Cocoa Producers Alliance - COPAL

COPAL is an intergovernmental organization instituted in January 1962. The founding members are Ghana, Nigeria, Brazil, Côte d’Ivoire, and Cameroon. COPAL is guided by the Abidjan Charter. COPAL's objectives are to: (1) Exchange technical and scientific information, (2) Discuss problems of mutual interest and to advance social and economic relations between producers, (3) Ensure adequate supplies to the market at remunerative prices and (4) Promote the expansion of consumption. COPAL’s International Cocoa Research Conferences have provided the opportunity to raise awareness of cacao genetic resources issues, to launch the CacaoNet initiative and subsequently, for CacaoNet’s steering committee and working groups to meet.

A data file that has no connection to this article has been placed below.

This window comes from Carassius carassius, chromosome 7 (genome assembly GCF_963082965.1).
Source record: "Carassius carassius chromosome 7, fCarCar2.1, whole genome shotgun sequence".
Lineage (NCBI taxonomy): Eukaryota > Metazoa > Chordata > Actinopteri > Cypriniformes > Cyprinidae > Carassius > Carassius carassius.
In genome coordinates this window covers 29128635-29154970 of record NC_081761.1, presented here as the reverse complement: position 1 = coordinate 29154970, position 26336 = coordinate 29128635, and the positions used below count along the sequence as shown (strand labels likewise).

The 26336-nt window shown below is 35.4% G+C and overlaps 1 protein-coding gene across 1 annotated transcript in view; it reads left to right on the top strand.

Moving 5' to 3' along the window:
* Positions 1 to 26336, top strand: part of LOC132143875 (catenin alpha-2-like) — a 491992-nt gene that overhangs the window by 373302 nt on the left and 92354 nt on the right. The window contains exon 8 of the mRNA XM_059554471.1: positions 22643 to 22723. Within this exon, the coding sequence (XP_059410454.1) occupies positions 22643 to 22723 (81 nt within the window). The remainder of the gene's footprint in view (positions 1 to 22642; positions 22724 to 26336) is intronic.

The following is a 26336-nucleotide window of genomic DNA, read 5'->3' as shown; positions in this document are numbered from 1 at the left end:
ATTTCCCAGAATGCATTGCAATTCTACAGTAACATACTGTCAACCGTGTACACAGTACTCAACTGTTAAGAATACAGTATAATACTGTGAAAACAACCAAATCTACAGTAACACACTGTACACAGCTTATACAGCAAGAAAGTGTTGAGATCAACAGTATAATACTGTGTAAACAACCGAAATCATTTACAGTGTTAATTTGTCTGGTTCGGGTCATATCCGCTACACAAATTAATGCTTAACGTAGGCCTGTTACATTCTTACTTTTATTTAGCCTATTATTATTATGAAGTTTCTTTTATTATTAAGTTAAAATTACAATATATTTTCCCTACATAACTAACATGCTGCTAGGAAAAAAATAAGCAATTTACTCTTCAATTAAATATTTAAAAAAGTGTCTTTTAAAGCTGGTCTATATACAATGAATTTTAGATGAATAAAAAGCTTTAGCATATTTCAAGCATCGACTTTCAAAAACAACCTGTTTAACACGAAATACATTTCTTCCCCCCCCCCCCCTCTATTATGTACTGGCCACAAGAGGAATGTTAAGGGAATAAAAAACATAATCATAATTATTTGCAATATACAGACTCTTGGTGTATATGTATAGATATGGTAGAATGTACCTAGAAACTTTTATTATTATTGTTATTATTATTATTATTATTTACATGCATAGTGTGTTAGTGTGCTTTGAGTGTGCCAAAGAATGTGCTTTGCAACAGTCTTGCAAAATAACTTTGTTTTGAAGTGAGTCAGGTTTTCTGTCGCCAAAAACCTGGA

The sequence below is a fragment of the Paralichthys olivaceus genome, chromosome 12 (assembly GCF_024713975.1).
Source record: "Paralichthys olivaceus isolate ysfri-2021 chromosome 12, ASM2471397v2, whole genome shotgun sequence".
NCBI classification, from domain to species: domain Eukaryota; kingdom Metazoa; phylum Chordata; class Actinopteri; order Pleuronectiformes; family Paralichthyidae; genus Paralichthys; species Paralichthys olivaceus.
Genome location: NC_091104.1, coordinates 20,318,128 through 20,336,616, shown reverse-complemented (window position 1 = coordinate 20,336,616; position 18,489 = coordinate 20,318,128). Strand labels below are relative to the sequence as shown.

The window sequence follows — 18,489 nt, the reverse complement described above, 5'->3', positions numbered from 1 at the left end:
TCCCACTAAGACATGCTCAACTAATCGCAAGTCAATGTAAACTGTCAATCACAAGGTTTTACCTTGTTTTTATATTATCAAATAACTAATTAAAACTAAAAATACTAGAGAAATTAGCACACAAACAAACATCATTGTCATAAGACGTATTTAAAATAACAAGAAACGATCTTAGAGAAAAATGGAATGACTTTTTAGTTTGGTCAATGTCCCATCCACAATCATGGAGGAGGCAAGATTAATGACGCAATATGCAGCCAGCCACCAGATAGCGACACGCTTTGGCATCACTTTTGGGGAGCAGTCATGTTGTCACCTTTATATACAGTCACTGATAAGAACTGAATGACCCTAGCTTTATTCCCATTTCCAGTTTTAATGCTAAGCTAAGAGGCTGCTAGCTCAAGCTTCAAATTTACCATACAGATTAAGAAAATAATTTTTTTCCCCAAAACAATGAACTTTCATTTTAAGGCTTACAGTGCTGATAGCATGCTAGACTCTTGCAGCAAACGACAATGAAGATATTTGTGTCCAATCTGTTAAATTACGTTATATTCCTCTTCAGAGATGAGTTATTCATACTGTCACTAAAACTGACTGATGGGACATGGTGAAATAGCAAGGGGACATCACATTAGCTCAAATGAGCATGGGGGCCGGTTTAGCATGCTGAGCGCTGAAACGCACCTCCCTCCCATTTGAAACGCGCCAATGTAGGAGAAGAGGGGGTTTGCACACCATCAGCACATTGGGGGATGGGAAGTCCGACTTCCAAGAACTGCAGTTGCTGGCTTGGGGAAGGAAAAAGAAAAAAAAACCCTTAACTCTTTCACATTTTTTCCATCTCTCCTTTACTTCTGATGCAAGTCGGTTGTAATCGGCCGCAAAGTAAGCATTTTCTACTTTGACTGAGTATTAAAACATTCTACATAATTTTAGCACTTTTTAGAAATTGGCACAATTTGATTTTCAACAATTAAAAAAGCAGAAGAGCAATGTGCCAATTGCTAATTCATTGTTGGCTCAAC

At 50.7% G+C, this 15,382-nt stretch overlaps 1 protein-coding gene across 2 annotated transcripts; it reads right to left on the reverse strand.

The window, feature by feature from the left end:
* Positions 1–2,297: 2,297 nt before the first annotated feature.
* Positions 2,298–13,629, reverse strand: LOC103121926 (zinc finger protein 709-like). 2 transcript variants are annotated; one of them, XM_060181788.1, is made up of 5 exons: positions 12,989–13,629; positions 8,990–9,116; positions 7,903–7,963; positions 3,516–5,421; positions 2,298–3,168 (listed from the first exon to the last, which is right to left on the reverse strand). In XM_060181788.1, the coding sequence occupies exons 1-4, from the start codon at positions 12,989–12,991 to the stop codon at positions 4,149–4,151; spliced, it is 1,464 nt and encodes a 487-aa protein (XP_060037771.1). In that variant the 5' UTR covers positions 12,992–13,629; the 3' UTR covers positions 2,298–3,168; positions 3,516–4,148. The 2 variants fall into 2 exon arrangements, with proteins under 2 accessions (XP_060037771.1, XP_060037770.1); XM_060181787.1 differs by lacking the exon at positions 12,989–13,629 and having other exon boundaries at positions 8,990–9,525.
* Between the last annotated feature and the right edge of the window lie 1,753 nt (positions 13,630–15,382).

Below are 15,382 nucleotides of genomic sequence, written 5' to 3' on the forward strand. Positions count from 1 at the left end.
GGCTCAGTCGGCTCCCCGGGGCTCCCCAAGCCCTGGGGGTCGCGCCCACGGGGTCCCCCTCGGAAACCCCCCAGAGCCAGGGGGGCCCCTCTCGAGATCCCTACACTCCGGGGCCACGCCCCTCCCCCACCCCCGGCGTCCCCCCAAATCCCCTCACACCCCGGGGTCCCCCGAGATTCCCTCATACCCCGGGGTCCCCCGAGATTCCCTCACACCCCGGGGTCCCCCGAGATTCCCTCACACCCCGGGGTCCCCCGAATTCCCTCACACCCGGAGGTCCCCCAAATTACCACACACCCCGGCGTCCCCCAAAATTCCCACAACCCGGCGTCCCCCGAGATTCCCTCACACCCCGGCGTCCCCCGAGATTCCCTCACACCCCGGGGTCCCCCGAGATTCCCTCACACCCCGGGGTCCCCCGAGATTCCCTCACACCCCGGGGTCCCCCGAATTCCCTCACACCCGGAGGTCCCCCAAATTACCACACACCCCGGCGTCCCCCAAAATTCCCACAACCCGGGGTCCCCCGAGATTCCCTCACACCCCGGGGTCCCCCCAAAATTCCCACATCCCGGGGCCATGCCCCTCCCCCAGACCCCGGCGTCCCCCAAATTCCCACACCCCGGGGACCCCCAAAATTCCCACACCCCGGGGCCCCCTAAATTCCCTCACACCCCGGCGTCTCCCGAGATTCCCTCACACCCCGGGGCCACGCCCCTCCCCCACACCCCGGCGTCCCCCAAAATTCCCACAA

Cocoa Research Association Ltd. - CRA Ltd.

CRA Ltd is a UK-based organization managing scientific cocoa research on behalf of Kraft Foods, Mars and the London Cocoa Trade (NYSE Liffe). Cocoa Research Association Ltd. manages a portfolio of projects focusing on research capable of benefiting cocoa growing throughout the world. The CRA Ltd. research programme is closely linked to those of its sister organizations Cocoa Research (UK) Ltd and the Ghana Cocoa Growing Research Association Ltd (GCGRA Ltd). The chocolate industry in the UK has had a long involvement in research to support the cocoa GR and breeding effort and has been a major contributor to key resources such as CRU/UWI, ICQC,R and ICGD for many decades.

Cocoa Research Unit of the University of the West Indies - CRU/UWI